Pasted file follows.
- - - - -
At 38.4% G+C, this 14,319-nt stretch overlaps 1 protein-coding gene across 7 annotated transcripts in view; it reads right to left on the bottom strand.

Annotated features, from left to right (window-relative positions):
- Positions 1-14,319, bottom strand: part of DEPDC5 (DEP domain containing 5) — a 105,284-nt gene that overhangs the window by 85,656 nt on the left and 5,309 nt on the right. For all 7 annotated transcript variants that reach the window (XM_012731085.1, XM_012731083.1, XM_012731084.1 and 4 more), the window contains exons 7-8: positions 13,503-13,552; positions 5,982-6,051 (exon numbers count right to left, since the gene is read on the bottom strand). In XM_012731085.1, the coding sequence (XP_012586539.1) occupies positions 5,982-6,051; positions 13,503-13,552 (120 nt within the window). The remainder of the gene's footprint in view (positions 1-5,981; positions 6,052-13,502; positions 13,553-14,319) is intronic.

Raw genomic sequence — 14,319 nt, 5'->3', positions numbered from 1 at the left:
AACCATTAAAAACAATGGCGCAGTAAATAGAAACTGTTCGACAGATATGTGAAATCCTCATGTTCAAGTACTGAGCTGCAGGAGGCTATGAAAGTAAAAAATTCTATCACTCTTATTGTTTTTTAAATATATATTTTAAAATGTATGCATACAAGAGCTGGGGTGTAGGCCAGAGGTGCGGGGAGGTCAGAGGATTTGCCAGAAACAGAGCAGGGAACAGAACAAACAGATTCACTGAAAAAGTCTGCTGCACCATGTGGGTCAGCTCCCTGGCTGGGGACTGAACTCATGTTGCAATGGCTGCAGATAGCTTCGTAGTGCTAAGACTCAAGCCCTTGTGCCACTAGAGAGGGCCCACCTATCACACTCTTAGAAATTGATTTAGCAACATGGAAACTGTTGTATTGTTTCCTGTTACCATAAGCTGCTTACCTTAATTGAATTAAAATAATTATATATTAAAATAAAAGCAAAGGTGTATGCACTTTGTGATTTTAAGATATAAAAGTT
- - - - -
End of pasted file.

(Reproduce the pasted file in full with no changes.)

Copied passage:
At 38.4% G+C, this 14,319-nt stretch overlaps 1 protein-coding gene across 7 annotated transcripts in view; it reads right to left on the bottom strand.

Annotated features, from left to right (window-relative positions):
- Positions 1-14,319, bottom strand: part of DEPDC5 (DEP domain containing 5) — a 105,284-nt gene that overhangs the window by 85,656 nt on the left and 5,309 nt on the right. For all 7 annotated transcript variants that reach the window (XM_012731085.1, XM_012731083.1, XM_012731084.1 and 4 more), the window contains exons 7-8: positions 13,503-13,552; positions 5,982-6,051 (exon numbers count right to left, since the gene is read on the bottom strand). In XM_012731085.1, the coding sequence (XP_012586539.1) occupies positions 5,982-6,051; positions 13,503-13,552 (120 nt within the window). The remainder of the gene's footprint in view (positions 1-5,981; positions 6,052-13,502; positions 13,553-14,319) is intronic.

Raw genomic sequence — 14,319 nt, 5'->3', positions numbered from 1 at the left:
AACCATTAAAAACAATGGCGCAGTAAATAGAAACTGTTCGACAGATATGTGAAATCCTCATGTTCAAGTACTGAGCTGCAGGAGGCTATGAAAGTAAAAAATTCTATCACTCTTATTGTTTTTTAAATATATATTTTAAAATGTATGCATACAAGAGCTGGGGTGTAGGCCAGAGGTGCGGGGAGGTCAGAGGATTTGCCAGAAACAGAGCAGGGAACAGAACAAACAGATTCACTGAAAAAGTCTGCTGCACCATGTGGGTCAGCTCCCTGGCTGGGGACTGAACTCATGTTGCAATGGCTGCAGATAGCTTCGTAGTGCTAAGACTCAAGCCCTTGTGCCACTAGAGAGGGCCCACCTATCACACTCTTAGAAATTGATTTAGCAACATGGAAACTGTTGTATTGTTTCCTGTTACCATAAGCTGCTTACCTTAATTGAATTAAAATAATTATATATTAAAATAAAAGCAAAGGTGTATGCACTTTGTGATTTTAAGATATAAAAGTT